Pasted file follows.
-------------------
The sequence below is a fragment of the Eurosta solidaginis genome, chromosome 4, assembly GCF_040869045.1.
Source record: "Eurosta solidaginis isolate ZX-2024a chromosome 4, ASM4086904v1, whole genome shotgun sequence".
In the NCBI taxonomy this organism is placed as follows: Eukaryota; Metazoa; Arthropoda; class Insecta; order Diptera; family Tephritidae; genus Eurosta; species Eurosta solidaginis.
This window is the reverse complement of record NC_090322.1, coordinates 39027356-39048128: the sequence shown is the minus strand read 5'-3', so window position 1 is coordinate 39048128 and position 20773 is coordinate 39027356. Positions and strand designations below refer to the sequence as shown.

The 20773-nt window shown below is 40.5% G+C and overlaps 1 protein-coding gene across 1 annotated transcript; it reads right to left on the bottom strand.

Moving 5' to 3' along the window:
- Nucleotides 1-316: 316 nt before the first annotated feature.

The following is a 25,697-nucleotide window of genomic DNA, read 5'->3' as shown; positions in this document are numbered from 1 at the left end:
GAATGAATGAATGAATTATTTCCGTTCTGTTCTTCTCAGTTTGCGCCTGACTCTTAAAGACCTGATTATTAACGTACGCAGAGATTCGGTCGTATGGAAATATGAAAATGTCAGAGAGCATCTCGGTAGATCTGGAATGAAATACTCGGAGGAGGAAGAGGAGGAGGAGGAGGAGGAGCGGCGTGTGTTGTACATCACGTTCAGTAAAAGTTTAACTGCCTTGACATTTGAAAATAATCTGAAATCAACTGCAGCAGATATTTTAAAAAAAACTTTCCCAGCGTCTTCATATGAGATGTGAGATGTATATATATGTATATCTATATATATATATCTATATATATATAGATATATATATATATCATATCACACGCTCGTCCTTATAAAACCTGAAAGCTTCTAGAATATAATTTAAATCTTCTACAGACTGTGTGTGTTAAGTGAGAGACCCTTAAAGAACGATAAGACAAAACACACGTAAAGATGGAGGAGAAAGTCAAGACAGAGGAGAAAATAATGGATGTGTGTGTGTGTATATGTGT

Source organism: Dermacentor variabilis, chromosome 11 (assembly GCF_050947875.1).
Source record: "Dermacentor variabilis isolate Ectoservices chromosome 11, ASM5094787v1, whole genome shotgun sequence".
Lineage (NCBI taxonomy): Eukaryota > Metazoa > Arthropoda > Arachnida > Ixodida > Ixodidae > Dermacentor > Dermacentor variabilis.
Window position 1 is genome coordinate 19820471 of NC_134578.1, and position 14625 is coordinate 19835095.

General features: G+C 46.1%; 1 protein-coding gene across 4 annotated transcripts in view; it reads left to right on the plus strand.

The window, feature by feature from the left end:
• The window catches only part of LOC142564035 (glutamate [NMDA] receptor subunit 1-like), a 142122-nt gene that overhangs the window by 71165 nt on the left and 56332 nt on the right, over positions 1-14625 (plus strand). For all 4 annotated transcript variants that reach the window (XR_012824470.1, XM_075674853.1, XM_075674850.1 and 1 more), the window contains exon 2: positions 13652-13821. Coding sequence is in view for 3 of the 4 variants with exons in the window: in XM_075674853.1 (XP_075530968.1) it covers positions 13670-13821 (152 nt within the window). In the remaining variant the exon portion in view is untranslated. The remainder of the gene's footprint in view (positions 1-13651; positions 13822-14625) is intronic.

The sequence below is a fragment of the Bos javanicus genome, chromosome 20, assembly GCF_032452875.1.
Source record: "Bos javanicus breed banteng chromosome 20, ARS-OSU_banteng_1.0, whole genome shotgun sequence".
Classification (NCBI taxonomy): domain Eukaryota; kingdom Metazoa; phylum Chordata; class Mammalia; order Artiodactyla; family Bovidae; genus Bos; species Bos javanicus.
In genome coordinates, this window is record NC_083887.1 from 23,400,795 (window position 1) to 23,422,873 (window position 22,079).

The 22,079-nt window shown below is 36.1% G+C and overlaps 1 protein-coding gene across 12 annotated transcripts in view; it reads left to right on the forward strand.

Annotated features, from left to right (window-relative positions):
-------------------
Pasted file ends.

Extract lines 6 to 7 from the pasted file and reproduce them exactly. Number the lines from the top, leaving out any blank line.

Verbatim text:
Moving 5' to 3' along the window:
- Nucleotides 1-316: 316 nt before the first annotated feature.